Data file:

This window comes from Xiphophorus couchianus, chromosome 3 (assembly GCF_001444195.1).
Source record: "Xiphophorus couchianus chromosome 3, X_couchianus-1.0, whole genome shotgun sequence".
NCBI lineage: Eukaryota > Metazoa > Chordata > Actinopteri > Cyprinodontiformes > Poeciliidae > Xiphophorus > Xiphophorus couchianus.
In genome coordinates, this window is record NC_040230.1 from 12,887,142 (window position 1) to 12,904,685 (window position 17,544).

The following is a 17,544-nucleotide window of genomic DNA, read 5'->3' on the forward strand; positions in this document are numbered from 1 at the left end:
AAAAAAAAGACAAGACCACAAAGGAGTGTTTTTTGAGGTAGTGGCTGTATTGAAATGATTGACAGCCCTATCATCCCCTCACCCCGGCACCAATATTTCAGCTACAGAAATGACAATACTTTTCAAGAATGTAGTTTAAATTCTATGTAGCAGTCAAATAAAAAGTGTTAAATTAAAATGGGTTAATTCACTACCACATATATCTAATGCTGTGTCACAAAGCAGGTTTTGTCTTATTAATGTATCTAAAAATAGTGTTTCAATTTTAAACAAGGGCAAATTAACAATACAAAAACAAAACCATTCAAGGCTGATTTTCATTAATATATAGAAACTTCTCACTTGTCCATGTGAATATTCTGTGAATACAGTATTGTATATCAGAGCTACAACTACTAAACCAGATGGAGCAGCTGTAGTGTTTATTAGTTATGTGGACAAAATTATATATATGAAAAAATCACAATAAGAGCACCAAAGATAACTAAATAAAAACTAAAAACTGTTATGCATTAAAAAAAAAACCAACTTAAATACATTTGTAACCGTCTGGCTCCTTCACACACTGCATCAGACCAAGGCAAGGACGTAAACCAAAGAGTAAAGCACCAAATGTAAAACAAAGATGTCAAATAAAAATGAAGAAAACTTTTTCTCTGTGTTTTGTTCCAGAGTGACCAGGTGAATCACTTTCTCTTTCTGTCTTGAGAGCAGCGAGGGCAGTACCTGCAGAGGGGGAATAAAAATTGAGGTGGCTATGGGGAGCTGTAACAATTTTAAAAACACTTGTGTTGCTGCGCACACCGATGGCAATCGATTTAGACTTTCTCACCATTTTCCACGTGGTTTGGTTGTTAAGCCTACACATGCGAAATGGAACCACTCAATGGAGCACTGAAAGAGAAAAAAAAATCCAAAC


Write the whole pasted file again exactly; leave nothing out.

This window comes from Xiphophorus couchianus, chromosome 3 (assembly GCF_001444195.1).
Source record: "Xiphophorus couchianus chromosome 3, X_couchianus-1.0, whole genome shotgun sequence".
NCBI lineage: Eukaryota > Metazoa > Chordata > Actinopteri > Cyprinodontiformes > Poeciliidae > Xiphophorus > Xiphophorus couchianus.
In genome coordinates, this window is record NC_040230.1 from 12,887,142 (window position 1) to 12,904,685 (window position 17,544).

The following is a 17,544-nucleotide window of genomic DNA, read 5'->3' on the forward strand; positions in this document are numbered from 1 at the left end:
AAAAAAAAGACAAGACCACAAAGGAGTGTTTTTTGAGGTAGTGGCTGTATTGAAATGATTGACAGCCCTATCATCCCCTCACCCCGGCACCAATATTTCAGCTACAGAAATGACAATACTTTTCAAGAATGTAGTTTAAATTCTATGTAGCAGTCAAATAAAAAGTGTTAAATTAAAATGGGTTAATTCACTACCACATATATCTAATGCTGTGTCACAAAGCAGGTTTTGTCTTATTAATGTATCTAAAAATAGTGTTTCAATTTTAAACAAGGGCAAATTAACAATACAAAAACAAAACCATTCAAGGCTGATTTTCATTAATATATAGAAACTTCTCACTTGTCCATGTGAATATTCTGTGAATACAGTATTGTATATCAGAGCTACAACTACTAAACCAGATGGAGCAGCTGTAGTGTTTATTAGTTATGTGGACAAAATTATATATATGAAAAAATCACAATAAGAGCACCAAAGATAACTAAATAAAAACTAAAAACTGTTATGCATTAAAAAAAAAACCAACTTAAATACATTTGTAACCGTCTGGCTCCTTCACACACTGCATCAGACCAAGGCAAGGACGTAAACCAAAGAGTAAAGCACCAAATGTAAAACAAAGATGTCAAATAAAAATGAAGAAAACTTTTTCTCTGTGTTTTGTTCCAGAGTGACCAGGTGAATCACTTTCTCTTTCTGTCTTGAGAGCAGCGAGGGCAGTACCTGCAGAGGGGGAATAAAAATTGAGGTGGCTATGGGGAGCTGTAACAATTTTAAAAACACTTGTGTTGCTGCGCACACCGATGGCAATCGATTTAGACTTTCTCACCATTTTCCACGTGGTTTGGTTGTTAAGCCTACACATGCGAAATGGAACCACTCAATGGAGCACTGAAAGAGAAAAAAAAATCCAAAC